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Dinosaurs brought to life by pupils

Pupils from Lancaster Lane Primary School in Clayton le Woods meet the T-Rex during their visit to 'Bring Yer Wellies' at Ricroft Nurseries in Hoghton

Pupils from Lancaster Lane Primary School in Clayton le Woods meet the T-Rex during their visit to 'Bring Yer Wellies' at Ricroft Nurseries in Hoghton

Schoolchildren saw their class topic on dinosaurs brought to life this week – well, almost.

Youngsters from Lancaster Lane Primary School in Whittle-le-Woods, near Chorley, created a life size wooden jigsaw of a T-Rex at the popular ‘Bring Yer Wellies’ outdoor learning centre.

Melissa and Nigel Peter who run the venture in Quaker Brooke Lane in Hoghton, near Preston, were tasked by Year 2 teacher at the school, Margaret Bullen, to come up with activities for the class.

The day turned out to be a “great success” and the children were thrilled to be able to stand next to the finished puzzle and compare their height against the enormous dinosaur.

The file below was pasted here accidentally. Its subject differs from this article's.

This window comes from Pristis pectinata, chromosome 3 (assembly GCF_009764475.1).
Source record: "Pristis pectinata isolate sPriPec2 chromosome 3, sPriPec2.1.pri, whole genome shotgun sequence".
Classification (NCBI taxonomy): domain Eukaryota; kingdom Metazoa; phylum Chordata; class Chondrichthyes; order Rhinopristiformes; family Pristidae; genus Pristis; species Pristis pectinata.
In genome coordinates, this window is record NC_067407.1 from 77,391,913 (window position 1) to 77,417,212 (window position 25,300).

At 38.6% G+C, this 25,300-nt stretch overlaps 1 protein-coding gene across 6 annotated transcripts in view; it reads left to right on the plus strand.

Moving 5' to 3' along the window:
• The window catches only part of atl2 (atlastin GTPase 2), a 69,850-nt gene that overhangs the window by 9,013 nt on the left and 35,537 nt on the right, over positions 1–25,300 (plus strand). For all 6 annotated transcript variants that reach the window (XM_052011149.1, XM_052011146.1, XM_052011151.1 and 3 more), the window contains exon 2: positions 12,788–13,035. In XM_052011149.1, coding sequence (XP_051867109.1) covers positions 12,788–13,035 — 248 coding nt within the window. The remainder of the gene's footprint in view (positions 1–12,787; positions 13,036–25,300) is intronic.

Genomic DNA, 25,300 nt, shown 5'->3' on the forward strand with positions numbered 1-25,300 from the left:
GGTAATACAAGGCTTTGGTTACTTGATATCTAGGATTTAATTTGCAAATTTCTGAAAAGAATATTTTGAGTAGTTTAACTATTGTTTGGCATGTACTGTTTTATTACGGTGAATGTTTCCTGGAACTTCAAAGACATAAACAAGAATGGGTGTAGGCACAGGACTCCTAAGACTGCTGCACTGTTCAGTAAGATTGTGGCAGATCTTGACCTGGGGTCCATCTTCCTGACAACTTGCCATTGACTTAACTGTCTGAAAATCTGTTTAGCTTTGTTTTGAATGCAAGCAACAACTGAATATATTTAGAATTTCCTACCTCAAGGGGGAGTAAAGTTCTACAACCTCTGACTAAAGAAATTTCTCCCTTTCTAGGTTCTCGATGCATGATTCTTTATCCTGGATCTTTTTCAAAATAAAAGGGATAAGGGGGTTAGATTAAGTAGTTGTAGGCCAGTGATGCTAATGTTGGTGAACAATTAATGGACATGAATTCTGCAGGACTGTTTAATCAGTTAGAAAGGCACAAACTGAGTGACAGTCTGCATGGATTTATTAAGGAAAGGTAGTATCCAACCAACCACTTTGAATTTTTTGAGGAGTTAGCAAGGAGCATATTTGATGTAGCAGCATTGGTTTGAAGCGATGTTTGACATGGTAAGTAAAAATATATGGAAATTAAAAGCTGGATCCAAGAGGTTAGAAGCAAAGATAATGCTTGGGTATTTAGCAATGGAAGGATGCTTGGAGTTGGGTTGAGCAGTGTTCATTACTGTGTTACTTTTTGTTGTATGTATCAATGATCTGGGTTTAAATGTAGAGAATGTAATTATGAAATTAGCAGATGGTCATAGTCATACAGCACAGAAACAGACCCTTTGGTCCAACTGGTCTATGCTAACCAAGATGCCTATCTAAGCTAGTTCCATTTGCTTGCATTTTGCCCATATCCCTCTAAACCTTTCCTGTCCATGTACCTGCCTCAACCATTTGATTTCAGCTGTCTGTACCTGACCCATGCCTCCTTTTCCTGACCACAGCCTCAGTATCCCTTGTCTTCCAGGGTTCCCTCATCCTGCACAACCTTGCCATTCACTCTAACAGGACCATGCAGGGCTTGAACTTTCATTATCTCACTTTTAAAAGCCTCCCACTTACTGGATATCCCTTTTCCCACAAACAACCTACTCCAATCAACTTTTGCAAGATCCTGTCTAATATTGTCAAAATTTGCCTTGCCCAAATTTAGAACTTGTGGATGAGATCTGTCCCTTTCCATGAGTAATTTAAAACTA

Melissa said: “Creating something that was tailor made for Margaret was a real challenge. So, we organised a morning of activities including a ‘dinosaur dig’ on our archaeological dig site where the children dug up dinosaur bones and reconstructed a model skeleton of a T-Rex.

“Then, in the afternoon we set the children to work, constructing a giant life size wooden jigsaw puzzle of a T-Rex that Nigel had made especially for their visit, measuring 6m tall by 12m long.

“It could end up being a new landmark for Lancashire standing proudly on it’s hill in Hoghton! The children loved it and the teaching staff really appreciated the hard work that Nigel had put into making it. One child shrieked and shouted ‘That’s totally awesome’ when they’d finished piecing it together.

“They all had a great time and agreed that while it was only a wooden model, the size of it was quite scary!”

She added: “We have organised lots of exciting bespoke visits for school across Lancashire since we opened a year ago including the Great Fire of London, Romans, Greeks, Anglo Saxons and most recently ‘Stig of the Dump.’”

Melissa and Nigel set up the centre last year after transforming the former commercial Ricroft Nursery into a unique place for children to learn.

 

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